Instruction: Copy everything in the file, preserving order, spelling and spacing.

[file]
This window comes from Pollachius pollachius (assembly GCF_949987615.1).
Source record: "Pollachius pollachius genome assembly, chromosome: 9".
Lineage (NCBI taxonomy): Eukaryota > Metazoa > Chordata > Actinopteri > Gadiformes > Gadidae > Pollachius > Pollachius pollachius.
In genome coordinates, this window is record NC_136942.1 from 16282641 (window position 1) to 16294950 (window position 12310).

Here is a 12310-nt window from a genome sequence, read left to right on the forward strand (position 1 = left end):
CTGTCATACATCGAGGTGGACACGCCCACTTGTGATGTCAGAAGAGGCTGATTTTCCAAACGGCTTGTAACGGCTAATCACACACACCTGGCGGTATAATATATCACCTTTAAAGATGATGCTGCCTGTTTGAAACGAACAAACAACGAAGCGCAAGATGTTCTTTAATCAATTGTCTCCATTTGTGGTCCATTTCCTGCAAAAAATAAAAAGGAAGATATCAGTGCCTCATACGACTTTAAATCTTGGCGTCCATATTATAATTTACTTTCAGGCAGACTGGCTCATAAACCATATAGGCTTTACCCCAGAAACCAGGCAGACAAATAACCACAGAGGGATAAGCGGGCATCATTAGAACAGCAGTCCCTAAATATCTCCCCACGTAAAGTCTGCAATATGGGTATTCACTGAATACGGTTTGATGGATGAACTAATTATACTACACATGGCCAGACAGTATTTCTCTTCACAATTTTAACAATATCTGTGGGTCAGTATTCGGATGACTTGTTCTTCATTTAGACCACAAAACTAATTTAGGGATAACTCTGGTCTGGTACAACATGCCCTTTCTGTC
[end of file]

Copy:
This window comes from Pollachius pollachius (assembly GCF_949987615.1).
Source record: "Pollachius pollachius genome assembly, chromosome: 9".
Lineage (NCBI taxonomy): Eukaryota > Metazoa > Chordata > Actinopteri > Gadiformes > Gadidae > Pollachius > Pollachius pollachius.
In genome coordinates, this window is record NC_136942.1 from 16282641 (window position 1) to 16294950 (window position 12310).

Here is a 12310-nt window from a genome sequence, read left to right on the forward strand (position 1 = left end):
CTGTCATACATCGAGGTGGACACGCCCACTTGTGATGTCAGAAGAGGCTGATTTTCCAAACGGCTTGTAACGGCTAATCACACACACCTGGCGGTATAATATATCACCTTTAAAGATGATGCTGCCTGTTTGAAACGAACAAACAACGAAGCGCAAGATGTTCTTTAATCAATTGTCTCCATTTGTGGTCCATTTCCTGCAAAAAATAAAAAGGAAGATATCAGTGCCTCATACGACTTTAAATCTTGGCGTCCATATTATAATTTACTTTCAGGCAGACTGGCTCATAAACCATATAGGCTTTACCCCAGAAACCAGGCAGACAAATAACCACAGAGGGATAAGCGGGCATCATTAGAACAGCAGTCCCTAAATATCTCCCCACGTAAAGTCTGCAATATGGGTATTCACTGAATACGGTTTGATGGATGAACTAATTATACTACACATGGCCAGACAGTATTTCTCTTCACAATTTTAACAATATCTGTGGGTCAGTATTCGGATGACTTGTTCTTCATTTAGACCACAAAACTAATTTAGGGATAACTCTGGTCTGGTACAACATGCCCTTTCTGTC